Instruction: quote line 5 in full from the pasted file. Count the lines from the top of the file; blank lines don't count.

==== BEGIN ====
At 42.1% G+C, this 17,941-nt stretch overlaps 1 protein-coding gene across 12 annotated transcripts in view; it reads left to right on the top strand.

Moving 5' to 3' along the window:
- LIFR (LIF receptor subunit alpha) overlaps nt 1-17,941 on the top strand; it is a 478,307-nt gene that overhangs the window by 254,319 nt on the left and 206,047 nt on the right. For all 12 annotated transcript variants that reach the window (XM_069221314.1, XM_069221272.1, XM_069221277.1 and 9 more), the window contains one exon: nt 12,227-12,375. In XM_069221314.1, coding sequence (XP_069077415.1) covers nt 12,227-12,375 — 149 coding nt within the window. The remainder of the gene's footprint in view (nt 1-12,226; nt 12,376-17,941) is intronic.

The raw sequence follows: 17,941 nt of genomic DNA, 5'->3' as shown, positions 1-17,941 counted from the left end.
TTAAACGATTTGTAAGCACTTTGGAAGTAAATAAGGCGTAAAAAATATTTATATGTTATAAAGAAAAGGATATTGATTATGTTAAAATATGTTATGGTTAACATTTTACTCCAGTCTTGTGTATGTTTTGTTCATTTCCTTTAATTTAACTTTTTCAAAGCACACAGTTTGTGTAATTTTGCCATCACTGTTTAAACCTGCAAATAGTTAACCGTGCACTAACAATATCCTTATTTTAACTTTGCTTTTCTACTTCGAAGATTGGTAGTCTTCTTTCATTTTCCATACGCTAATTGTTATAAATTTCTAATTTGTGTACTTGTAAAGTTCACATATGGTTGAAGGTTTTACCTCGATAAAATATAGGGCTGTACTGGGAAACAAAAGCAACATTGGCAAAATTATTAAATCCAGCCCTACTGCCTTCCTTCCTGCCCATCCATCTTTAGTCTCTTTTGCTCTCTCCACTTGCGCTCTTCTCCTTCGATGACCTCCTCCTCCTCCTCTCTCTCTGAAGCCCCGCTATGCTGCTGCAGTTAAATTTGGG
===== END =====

TTAAACGATTTGTAAGCACTTTGGAAGTAAATAAGGCGTAAAAAATATTTATATGTTATAAAGAAAAGGATATTGATTATGTTAAAATATGTTATGGTTAACATTTTACTCCAGTCTTGTGTATGTTTTGTTCATTTCCTTTAATTTAACTTTTTCAAAGCACACAGTTTGTGTAATTTTGCCATCACTGTTTAAACCTGCAAATAGTTAACCGTGCACTAACAATATCCTTATTTTAACTTTGCTTTTCTACTTCGAAGATTGGTAGTCTTCTTTCATTTTCCATACGCTAATTGTTATAAATTTCTAATTTGTGTACTTGTAAAGTTCACATATGGTTGAAGGTTTTACCTCGATAAAATATAGGGCTGTACTGGGAAACAAAAGCAACATTGGCAAAATTATTAAATCCAGCCCTACTGCCTTCCTTCCTGCCCATCCATCTTTAGTCTCTTTTGCTCTCTCCACTTGCGCTCTTCTCCTTCGATGACCTCCTCCTCCTCCTCTCTCTCTGAAGCCCCGCTATGCTGCTGCAGTTAAATTTGGG